Normal pressure hydrocephalus (NPH) is caused by excessive accumulation of cerebrospinal fluid (CSF) and enlargement of the brain’s ventricular system, putting increased pressure on the surrounding brain tissue, and leading to a distinctive gait disturbance, urinary incontinence and mental decline.
NPH can be effectively treated by a surgical procedure to divert the CSF from the ventricles into the peritoneal cavity via a ventriculoperitoneal shunt. Early diagnosis and treatment are important for this surgical treatment to be effective.
However, many patients with dementia or gait problems and large ventricles on a brain imaging study will not improve after shunting. Performing surgery on all such patients, without further selection, can result in ineffective surgery, and more importantly other potential complications like bleeding around the brain (a subdural hematoma).
Therefore selecting the patients with suspected NPH who are most likely to benefit from surgery is of the utmost importance. Most patients with suspected NPH will first undergo a lumbar puncture to measure the CSF pressure, and then drain off excess fluid, temporarily lowering the pressure. If they improve after this procedure they will usually be referred for placement of a permanent ventriculoperitoneal shunt.
However, “improvement” after lumbar puncture is generally assessed subjectively, and can be very transient. Some NPH patients who do not improve after lumbar puncture do still benefit from a shunting procedure. Studies have shown that careful evaluation of patients using objective measures during prolonged CSF drainage via a lumbar drain is the most sensitive and specific way to predict which patients will improve with surgery.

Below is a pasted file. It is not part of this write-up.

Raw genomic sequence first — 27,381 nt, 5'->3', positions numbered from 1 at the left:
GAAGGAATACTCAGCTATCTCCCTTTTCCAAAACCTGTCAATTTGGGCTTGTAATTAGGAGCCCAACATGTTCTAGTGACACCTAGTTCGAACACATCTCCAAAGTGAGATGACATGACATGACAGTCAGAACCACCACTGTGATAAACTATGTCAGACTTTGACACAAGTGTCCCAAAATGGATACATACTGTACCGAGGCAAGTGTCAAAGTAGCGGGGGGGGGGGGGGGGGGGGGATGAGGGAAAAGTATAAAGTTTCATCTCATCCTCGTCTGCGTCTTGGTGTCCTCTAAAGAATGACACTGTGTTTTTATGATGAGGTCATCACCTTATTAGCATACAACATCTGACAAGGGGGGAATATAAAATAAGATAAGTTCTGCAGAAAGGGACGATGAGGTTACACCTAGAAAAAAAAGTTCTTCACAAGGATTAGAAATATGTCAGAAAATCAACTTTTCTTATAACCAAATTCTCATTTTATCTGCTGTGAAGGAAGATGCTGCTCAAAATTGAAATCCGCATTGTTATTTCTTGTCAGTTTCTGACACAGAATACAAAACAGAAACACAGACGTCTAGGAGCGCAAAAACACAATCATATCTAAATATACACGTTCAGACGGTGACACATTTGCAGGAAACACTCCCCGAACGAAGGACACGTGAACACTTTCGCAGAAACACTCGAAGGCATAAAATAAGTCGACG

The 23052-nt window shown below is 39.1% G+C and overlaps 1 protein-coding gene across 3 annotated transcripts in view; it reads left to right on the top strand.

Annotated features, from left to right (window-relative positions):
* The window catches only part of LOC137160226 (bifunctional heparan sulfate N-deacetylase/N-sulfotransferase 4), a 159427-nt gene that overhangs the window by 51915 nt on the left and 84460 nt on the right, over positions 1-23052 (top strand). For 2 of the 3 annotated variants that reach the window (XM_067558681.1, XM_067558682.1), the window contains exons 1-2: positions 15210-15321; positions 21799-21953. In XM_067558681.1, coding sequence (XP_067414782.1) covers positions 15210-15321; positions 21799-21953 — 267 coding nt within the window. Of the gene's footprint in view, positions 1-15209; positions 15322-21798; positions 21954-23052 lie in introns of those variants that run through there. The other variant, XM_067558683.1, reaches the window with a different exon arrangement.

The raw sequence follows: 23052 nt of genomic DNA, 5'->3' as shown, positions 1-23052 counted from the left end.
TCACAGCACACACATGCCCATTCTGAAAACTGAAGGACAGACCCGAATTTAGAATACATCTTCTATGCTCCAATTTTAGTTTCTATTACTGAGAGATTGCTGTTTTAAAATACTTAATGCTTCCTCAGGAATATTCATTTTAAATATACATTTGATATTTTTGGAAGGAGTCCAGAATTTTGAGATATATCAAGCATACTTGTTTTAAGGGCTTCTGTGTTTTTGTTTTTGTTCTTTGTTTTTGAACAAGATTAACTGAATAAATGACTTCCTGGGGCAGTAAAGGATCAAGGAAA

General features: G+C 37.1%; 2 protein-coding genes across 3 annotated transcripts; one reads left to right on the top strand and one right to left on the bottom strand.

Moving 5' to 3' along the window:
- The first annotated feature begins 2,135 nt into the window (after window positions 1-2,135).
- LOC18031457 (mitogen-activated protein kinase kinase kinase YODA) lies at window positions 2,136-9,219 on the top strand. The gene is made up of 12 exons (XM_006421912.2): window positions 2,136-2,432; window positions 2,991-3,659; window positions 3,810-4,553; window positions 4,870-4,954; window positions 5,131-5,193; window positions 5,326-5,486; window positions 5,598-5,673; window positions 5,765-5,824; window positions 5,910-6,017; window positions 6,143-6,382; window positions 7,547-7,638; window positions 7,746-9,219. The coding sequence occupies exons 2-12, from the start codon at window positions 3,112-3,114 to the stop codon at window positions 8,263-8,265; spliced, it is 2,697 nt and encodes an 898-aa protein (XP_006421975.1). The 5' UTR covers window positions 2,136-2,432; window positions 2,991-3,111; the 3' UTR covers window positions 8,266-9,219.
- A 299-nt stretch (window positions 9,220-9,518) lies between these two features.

The Monmouth Neuroscience Center has developed a multidisciplinary hydrocephalus assessment program to evaluate patients with suspected NPH and determine who is most likely to benefit from a shunting procedure. Patients are admitted to the intensive care unit, where a sterile lumbar drain can be placed to continuously drain CSF over 1-3 days, while they are carefully evaluated by our multidisciplinary team of neurologists, neurosurgeons and physical therapists for improvement in memory and gait using objective measures including videotaped gait analysis.
At the conclusion of the procedure, the drain is removed, and patients can review this data with their doctors to decide whether they might benefit from elective re-admission for placement of a permanent ventriculoperitoneal shunt. Our surgeons implant shunts with magnetically programmable valves allowing easy access to fine tune shunt function over time. Patients are regularly followed by our team of neurologists and neurosurgeons, with ongoing adjustment of the valve in the shunt using an external programming device to ensure the correct rate of CSF drainage, to maximize neurologic improvement and minimize complications.